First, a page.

Wednesday, January 12, 2011

Naomi and Ely's No Kiss List by Rachel Cohn and David Levithan

 (Photo taken from Goodreads)

Title:  Naomi and Ely's No Kiss List
Author:  Rachel Cohn and David Levithan 
Publisher:  Knopf Books for Young Readers  
Language: English
Format:  Kindle Edition 
Pages:  256 pages 
Source:  Purchased,  Amazon 
Music In My Head:  Supposed to Be by Default

A friend of mine actually laughed at me when I read this book.  She said that I was doing this Cohn-Levithan collaborations backwards:  First, I read Dash and Lily's Book of Dares - which is the third book - then I now read Naomi and Ely's No Kiss List - the second one.  I quickly point out that I've watched Nick and Norah's Infinite Playlist, but she also quickly points out that it's not the book so it doesn't count.  I never did got to win an argument with any of my friends.

One of the highlights of writing this review is that I get to include what music played in my head while reading.  Of course, that almost happens only when I read a Levithan work, and seeing as this is one-half Levithan, music suddenly springs up in my brain:  Supposed to Be by Default.  I don't know if you've heard of it, but the tune is pretty catchy and the lyrics really good.  I'm not the best music critic/judge out there, so I can't tell if this is bad music or not, but it's perfect for this book.  I imagine it being sung by both Naomi and Ely, more by Naomi.  Because that's what they are - they're supposed to be.  Here's why:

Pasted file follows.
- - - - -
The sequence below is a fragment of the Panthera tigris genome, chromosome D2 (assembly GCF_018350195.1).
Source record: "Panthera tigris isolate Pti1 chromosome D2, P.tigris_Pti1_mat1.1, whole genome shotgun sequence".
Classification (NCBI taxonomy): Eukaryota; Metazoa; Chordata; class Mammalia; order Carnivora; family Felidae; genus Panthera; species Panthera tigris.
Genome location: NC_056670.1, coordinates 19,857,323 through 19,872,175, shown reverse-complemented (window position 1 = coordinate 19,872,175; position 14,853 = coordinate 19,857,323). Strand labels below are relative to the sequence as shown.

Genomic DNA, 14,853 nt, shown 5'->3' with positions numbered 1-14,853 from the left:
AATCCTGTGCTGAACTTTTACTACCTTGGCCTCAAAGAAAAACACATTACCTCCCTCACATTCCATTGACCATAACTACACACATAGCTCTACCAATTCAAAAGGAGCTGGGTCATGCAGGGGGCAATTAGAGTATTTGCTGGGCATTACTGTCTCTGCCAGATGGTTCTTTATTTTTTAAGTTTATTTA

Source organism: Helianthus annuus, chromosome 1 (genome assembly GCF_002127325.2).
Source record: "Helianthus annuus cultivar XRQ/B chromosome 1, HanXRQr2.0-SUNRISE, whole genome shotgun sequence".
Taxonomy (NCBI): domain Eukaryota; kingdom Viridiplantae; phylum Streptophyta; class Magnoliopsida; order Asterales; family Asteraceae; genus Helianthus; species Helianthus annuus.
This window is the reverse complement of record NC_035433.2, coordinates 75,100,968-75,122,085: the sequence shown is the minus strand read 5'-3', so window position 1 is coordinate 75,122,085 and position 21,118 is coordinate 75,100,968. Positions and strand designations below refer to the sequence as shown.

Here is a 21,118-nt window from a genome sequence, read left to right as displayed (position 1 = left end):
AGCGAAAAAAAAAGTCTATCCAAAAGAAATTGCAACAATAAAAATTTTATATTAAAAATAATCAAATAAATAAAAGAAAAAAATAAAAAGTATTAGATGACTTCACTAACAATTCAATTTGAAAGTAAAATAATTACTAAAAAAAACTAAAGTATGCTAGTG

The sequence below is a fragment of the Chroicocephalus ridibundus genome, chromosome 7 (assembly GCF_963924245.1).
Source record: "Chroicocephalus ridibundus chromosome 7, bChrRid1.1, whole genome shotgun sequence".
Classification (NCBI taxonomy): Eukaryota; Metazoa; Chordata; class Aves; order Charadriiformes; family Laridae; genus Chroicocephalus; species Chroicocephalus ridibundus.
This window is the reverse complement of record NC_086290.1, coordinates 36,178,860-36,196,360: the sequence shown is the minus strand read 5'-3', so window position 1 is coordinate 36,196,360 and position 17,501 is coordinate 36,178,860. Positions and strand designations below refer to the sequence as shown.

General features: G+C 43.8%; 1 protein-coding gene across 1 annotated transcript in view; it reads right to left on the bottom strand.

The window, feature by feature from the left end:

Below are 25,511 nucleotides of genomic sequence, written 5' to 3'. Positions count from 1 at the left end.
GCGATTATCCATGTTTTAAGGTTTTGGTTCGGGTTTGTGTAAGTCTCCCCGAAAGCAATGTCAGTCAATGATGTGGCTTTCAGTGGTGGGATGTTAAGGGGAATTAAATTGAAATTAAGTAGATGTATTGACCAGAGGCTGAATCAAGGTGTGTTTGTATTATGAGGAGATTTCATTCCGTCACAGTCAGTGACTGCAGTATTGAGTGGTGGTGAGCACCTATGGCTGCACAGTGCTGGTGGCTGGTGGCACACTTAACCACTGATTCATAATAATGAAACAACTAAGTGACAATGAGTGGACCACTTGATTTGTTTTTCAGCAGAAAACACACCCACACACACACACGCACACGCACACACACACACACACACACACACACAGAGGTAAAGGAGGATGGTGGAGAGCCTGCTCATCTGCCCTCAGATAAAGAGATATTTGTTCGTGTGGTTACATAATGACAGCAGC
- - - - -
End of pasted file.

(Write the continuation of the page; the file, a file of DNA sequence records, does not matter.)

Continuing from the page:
The Gospel According to Goodreads:

"NAOMI AND ELY ARE BEST FRIENDS. Naomi loves and is in love with Ely, and Ely loves Naomi, but prefers to be in love with boys. So they create their "No Kiss List" of people neither of them is allowed to kiss. And this works fine - until Bruce. Bruce is Naomi's boyfriend, so there's no reason to put him on the List. But Ely kissed Bruce even though he is boring. The result: a rift of universal proportions and the potential end of "Naomi and Ely: the institution." Can these best friends come back together again?"